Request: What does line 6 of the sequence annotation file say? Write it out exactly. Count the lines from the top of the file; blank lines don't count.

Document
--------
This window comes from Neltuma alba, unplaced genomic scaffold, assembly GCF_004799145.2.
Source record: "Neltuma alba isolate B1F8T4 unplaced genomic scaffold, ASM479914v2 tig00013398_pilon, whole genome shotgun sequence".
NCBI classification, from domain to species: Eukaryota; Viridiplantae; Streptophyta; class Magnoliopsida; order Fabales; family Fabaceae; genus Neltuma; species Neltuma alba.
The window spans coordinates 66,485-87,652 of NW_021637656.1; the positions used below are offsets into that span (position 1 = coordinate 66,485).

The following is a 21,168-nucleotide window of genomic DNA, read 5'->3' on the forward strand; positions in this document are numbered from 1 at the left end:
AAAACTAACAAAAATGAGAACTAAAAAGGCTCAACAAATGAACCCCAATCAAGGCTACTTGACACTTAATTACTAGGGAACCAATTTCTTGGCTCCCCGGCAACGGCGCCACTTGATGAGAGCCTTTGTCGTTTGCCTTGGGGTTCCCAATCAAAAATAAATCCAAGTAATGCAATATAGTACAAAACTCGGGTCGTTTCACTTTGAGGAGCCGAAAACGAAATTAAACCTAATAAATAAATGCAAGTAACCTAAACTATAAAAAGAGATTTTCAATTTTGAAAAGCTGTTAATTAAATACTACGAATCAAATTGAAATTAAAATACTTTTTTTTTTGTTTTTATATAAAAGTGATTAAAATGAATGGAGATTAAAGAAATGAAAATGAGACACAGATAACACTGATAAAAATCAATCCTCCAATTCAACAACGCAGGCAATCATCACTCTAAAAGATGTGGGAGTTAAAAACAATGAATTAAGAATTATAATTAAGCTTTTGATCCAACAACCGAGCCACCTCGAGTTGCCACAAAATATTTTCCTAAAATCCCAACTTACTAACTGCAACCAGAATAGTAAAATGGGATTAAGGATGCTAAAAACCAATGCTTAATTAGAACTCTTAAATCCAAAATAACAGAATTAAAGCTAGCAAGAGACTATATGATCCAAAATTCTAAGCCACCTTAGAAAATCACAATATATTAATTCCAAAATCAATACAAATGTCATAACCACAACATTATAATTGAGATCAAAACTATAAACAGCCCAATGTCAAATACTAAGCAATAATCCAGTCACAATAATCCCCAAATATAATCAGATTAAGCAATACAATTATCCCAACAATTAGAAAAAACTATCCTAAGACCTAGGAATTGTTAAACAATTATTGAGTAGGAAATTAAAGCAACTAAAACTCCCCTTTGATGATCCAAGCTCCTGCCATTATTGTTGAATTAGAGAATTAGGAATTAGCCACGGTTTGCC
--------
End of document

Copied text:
AAAACTAACAAAAATGAGAACTAAAAAGGCTCAACAAATGAACCCCAATCAAGGCTACTTGACACTTAATTACTAGGGAACCAATTTCTTGGCTCCCCGGCAACGGCGCCACTTGATGAGAGCCTTTGTCGTTTGCCTTGGGGTTCCCAATCAAAAATAAATCCAAGTAATGCAATATAGTACAAAACTCGGGTCGTTTCACTTTGAGGAGCCGAAAACGAAATTAAACCTAATAAATAAATGCAAGTAACCTAAACTATAAAAAGAGATTTTCAATTTTGAAAAGCTGTTAATTAAATACTACGAATCAAATTGAAATTAAAATACTTTTTTTTTTGTTTTTATATAAAAGTGATTAAAATGAATGGAGATTAAAGAAATGAAAATGAGACACAGATAACACTGATAAAAATCAATCCTCCAATTCAACAACGCAGGCAATCATCACTCTAAAAGATGTGGGAGTTAAAAACAATGAATTAAGAATTATAATTAAGCTTTTGATCCAACAACCGAGCCACCTCGAGTTGCCACAAAATATTTTCCTAAAATCCCAACTTACTAACTGCAACCAGAATAGTAAAATGGGATTAAGGATGCTAAAAACCAATGCTTAATTAGAACTCTTAAATCCAAAATAACAGAATTAAAGCTAGCAAGAGACTATATGATCCAAAATTCTAAGCCACCTTAGAAAATCACAATATATTAATTCCAAAATCAATACAAATGTCATAACCACAACATTATAATTGAGATCAAAACTATAAACAGCCCAATGTCAAATACTAAGCAATAATCCAGTCACAATAATCCCCAAATATAATCAGATTAAGCAATACAATTATCCCAACAATTAGAAAAAACTATCCTAAGACCTAGGAATTGTTAAACAATTATTGAGTAGGAAATTAAAGCAACTAAAACTCCCCTTTGATGATCCAAGCTCCTGCCATTATTGTTGAATTAGAGAATTAGGAATTAGCCACGGTTTGCC